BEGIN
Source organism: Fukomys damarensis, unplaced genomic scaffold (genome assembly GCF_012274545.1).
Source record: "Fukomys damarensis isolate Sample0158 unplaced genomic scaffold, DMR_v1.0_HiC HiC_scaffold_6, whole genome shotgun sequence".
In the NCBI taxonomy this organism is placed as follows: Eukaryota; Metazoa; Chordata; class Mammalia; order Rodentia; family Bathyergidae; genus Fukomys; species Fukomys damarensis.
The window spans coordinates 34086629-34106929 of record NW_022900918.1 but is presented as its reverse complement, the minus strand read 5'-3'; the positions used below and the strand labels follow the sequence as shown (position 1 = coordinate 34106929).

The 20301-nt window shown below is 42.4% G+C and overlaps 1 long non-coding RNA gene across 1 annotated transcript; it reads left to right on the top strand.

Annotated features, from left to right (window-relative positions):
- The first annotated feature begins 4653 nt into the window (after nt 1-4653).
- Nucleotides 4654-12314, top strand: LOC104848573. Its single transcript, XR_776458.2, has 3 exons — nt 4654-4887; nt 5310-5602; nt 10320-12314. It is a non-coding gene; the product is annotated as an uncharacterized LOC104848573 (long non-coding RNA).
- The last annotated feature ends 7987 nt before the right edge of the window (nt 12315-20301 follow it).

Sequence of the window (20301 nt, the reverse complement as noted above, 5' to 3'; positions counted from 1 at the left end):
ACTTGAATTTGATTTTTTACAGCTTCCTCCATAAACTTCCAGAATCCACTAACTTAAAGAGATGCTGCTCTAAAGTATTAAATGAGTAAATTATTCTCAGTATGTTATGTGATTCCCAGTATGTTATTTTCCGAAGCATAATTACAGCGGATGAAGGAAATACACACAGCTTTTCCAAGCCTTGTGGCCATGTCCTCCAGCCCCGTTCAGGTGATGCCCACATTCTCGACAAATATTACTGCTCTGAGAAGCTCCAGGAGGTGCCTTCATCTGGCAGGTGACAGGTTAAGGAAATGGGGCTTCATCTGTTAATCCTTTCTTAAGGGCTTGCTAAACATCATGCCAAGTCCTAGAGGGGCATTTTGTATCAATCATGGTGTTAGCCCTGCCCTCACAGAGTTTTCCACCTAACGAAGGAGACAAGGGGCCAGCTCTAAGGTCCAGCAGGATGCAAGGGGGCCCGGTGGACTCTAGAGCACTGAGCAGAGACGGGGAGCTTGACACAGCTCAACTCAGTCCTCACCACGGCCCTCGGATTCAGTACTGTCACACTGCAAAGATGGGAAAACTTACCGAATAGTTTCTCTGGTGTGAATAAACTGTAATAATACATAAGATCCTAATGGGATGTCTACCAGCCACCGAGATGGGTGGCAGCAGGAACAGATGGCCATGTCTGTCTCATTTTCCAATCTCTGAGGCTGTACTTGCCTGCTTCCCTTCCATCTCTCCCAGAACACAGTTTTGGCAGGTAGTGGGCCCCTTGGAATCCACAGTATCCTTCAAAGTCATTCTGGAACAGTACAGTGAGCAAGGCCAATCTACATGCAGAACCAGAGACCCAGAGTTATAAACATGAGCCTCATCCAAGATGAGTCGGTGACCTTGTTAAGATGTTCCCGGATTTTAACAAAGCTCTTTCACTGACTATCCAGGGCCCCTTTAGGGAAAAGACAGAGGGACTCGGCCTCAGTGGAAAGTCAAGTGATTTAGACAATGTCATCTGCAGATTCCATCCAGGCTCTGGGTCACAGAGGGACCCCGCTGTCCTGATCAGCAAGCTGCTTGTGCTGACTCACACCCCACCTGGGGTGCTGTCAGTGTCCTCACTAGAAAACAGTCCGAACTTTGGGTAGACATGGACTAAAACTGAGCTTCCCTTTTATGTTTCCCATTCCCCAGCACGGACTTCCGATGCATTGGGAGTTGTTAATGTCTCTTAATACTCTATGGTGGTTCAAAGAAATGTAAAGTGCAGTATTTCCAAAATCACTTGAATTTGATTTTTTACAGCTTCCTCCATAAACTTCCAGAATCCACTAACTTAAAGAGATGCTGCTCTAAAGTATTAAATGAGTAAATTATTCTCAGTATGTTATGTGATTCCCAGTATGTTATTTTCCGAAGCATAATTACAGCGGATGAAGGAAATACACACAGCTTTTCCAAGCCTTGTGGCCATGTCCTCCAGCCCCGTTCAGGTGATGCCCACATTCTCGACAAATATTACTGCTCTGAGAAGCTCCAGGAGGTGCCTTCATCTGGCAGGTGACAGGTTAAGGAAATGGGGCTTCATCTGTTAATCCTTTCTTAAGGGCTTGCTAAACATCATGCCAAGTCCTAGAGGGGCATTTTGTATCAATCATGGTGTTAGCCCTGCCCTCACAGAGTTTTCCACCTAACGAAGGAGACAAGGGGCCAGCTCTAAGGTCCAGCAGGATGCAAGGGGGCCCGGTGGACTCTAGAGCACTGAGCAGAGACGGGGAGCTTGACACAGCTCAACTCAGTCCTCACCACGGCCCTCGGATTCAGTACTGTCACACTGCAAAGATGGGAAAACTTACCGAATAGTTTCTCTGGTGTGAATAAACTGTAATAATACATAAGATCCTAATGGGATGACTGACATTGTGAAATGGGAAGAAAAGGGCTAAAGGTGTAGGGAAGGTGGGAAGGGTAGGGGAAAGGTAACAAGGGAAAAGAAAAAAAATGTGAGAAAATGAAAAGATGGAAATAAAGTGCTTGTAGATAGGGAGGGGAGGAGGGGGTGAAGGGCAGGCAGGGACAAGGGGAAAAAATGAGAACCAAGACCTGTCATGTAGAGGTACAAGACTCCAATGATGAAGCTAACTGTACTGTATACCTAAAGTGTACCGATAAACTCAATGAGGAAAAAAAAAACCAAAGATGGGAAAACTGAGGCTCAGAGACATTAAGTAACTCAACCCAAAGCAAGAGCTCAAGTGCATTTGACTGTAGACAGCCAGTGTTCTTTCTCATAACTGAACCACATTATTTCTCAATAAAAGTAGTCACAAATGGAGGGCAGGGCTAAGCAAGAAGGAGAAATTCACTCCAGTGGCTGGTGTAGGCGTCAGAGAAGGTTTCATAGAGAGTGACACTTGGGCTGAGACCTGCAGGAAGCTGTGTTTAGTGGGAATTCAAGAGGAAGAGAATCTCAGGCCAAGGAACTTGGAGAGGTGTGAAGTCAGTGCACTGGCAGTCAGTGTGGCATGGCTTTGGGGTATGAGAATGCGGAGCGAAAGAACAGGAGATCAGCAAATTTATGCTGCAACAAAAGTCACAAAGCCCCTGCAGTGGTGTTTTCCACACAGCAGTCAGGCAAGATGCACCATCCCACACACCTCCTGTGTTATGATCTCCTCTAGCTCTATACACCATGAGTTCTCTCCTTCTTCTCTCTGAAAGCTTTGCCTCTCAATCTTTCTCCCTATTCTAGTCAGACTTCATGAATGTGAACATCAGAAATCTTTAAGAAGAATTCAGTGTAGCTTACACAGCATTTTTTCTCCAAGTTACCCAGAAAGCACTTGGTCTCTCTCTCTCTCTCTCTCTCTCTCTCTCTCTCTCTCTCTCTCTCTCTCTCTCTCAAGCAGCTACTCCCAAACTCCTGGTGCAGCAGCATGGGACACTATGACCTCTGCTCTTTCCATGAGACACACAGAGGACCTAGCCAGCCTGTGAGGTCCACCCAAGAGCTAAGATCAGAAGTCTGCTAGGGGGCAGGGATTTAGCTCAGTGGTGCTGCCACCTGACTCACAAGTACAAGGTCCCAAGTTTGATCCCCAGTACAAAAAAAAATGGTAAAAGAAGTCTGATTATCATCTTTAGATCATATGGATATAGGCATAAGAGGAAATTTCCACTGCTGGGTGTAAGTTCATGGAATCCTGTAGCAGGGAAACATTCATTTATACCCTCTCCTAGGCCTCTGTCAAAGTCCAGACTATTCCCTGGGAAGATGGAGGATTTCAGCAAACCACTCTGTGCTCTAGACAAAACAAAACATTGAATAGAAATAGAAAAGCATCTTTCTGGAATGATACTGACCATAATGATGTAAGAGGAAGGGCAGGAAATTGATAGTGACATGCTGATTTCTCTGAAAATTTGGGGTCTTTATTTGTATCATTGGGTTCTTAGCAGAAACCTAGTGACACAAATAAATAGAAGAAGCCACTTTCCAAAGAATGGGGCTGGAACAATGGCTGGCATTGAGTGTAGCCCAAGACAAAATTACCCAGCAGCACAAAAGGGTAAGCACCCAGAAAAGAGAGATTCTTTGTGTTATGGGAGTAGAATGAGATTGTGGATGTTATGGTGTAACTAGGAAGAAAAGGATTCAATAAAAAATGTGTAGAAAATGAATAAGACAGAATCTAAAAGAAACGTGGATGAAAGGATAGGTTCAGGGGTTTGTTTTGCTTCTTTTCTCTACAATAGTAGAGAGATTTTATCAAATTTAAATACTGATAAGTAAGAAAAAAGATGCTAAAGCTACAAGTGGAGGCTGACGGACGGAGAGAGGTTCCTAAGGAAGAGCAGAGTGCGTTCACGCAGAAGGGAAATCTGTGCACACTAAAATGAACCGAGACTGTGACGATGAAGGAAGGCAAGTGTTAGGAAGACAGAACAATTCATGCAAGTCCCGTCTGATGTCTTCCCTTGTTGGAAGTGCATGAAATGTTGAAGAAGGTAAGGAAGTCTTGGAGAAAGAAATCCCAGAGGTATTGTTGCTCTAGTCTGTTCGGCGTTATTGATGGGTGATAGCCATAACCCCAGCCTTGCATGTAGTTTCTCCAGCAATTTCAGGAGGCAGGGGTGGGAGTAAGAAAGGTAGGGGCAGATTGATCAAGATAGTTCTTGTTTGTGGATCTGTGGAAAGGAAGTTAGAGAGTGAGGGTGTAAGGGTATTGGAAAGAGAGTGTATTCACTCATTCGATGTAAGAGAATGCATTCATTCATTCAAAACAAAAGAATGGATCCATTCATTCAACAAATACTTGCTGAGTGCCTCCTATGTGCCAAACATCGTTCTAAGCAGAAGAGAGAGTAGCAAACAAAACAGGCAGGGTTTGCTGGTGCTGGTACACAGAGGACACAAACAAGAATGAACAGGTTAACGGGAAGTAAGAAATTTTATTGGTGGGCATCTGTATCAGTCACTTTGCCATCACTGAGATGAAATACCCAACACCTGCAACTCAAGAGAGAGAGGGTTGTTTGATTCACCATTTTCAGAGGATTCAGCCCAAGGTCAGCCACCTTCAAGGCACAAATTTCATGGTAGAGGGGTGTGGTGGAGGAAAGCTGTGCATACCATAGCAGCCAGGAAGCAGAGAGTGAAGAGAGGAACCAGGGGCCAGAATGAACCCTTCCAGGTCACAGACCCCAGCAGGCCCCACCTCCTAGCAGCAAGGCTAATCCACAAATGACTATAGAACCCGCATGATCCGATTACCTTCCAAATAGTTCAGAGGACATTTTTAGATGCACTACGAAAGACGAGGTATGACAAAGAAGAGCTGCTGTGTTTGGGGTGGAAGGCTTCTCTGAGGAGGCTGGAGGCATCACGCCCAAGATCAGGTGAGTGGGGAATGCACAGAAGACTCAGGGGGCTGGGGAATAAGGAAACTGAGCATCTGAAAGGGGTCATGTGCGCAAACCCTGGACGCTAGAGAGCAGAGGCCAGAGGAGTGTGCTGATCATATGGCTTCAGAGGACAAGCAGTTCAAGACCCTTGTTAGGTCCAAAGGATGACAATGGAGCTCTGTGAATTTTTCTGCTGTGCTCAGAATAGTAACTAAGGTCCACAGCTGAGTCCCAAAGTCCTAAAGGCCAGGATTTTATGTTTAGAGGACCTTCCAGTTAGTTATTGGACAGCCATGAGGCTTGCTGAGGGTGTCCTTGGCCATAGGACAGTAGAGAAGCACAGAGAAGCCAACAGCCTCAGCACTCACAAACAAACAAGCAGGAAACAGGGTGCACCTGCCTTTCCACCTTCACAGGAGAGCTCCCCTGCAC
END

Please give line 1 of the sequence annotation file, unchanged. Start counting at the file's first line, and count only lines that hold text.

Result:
Source organism: Fukomys damarensis, unplaced genomic scaffold (genome assembly GCF_012274545.1).